So it is I am glad to have a poem in issue 57 (January 2007) along with other poets I admire, such as Tim Dooley, John Burnside and Frank Dullaghan; there is also a delightful piece on favourite early books from Dannie Abse and poets on "Nature Poetry".
Burnside's interview zooms in on the enigmatic remarks he made in a recent Poetry Review, about a "highly-esteemed British poet" who has zero time for the work of Jorie Graham, or, one infers, almost any American poetry that doesn't scan. Burnside notes the "lack of generosity and openness" in much of the English poetry establishment, to outside influences, especially North American.
He notes the current great rift between the English and American traditions. It's very important for Burnside to be saying such things, however obliquely, and, hopefully, with time, a more receptive community of readers will develop, among the editors and publishers at large today (not that all are deaf to new tones and styles).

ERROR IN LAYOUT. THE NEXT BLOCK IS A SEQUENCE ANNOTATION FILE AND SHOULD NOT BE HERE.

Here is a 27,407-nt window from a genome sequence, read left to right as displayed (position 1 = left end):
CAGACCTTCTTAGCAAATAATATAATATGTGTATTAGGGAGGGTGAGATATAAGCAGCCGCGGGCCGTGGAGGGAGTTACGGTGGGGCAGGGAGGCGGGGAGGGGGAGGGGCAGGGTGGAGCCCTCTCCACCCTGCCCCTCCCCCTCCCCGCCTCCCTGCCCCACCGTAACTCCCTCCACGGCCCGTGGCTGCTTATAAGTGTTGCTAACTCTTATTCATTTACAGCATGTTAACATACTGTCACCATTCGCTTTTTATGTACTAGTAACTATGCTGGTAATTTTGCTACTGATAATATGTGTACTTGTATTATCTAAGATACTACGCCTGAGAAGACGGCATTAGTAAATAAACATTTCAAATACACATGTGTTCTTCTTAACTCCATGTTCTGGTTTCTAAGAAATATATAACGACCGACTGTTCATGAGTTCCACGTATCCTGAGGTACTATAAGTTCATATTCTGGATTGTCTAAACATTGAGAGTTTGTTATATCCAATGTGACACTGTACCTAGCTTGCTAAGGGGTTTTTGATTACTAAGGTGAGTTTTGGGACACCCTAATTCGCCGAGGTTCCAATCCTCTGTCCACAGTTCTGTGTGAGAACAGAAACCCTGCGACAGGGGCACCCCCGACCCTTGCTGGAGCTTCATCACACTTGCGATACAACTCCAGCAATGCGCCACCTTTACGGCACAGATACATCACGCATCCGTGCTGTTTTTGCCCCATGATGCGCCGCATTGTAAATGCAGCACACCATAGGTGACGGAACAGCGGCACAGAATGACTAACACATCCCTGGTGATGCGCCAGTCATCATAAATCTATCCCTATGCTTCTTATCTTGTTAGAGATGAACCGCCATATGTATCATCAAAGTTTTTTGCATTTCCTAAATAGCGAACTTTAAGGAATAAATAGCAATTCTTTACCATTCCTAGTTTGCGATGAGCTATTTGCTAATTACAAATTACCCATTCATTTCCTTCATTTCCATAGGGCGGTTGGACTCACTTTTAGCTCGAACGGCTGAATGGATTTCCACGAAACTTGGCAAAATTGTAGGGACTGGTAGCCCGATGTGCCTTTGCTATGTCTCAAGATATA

In the meantime, some of these same highly-esteemed poets visit North America on reading tours, or to mark events, happy to receive attention and support for their work, yet often deeply dismissive of the literary traditions and values operating in the new world. As poets we should aim to understand and appreciate various contexts, rather than fear or discard what does not immediately appeal to us, or our own sense of what tradition means - or so it seems to me.
Enough soap-boxing for one day!
To find out more about ordering this or future issues, see www.acumen-poetry.co.uk or email to PWOxley at aol dot com.